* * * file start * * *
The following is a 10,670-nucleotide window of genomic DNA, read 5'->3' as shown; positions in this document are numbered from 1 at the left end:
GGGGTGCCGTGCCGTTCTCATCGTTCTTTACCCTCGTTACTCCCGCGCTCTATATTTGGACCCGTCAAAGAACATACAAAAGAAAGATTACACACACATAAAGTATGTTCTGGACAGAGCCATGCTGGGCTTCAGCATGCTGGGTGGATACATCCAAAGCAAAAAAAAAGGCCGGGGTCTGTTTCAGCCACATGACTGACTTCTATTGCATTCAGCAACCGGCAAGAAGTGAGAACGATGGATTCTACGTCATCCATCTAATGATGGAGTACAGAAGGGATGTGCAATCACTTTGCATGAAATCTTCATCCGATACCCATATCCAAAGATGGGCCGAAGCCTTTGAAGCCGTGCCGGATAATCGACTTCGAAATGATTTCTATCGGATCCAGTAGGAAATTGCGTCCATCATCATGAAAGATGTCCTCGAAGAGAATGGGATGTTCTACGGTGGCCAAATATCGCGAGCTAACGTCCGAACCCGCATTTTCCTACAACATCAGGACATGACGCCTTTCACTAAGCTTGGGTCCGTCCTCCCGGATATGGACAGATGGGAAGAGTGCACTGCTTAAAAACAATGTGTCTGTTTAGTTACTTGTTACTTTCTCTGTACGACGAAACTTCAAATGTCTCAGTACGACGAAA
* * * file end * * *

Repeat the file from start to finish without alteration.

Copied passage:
The following is a 10,670-nucleotide window of genomic DNA, read 5'->3' as shown; positions in this document are numbered from 1 at the left end:
GGGGTGCCGTGCCGTTCTCATCGTTCTTTACCCTCGTTACTCCCGCGCTCTATATTTGGACCCGTCAAAGAACATACAAAAGAAAGATTACACACACATAAAGTATGTTCTGGACAGAGCCATGCTGGGCTTCAGCATGCTGGGTGGATACATCCAAAGCAAAAAAAAAGGCCGGGGTCTGTTTCAGCCACATGACTGACTTCTATTGCATTCAGCAACCGGCAAGAAGTGAGAACGATGGATTCTACGTCATCCATCTAATGATGGAGTACAGAAGGGATGTGCAATCACTTTGCATGAAATCTTCATCCGATACCCATATCCAAAGATGGGCCGAAGCCTTTGAAGCCGTGCCGGATAATCGACTTCGAAATGATTTCTATCGGATCCAGTAGGAAATTGCGTCCATCATCATGAAAGATGTCCTCGAAGAGAATGGGATGTTCTACGGTGGCCAAATATCGCGAGCTAACGTCCGAACCCGCATTTTCCTACAACATCAGGACATGACGCCTTTCACTAAGCTTGGGTCCGTCCTCCCGGATATGGACAGATGGGAAGAGTGCACTGCTTAAAAACAATGTGTCTGTTTAGTTACTTGTTACTTTCTCTGTACGACGAAACTTCAAATGTCTCAGTACGACGAAA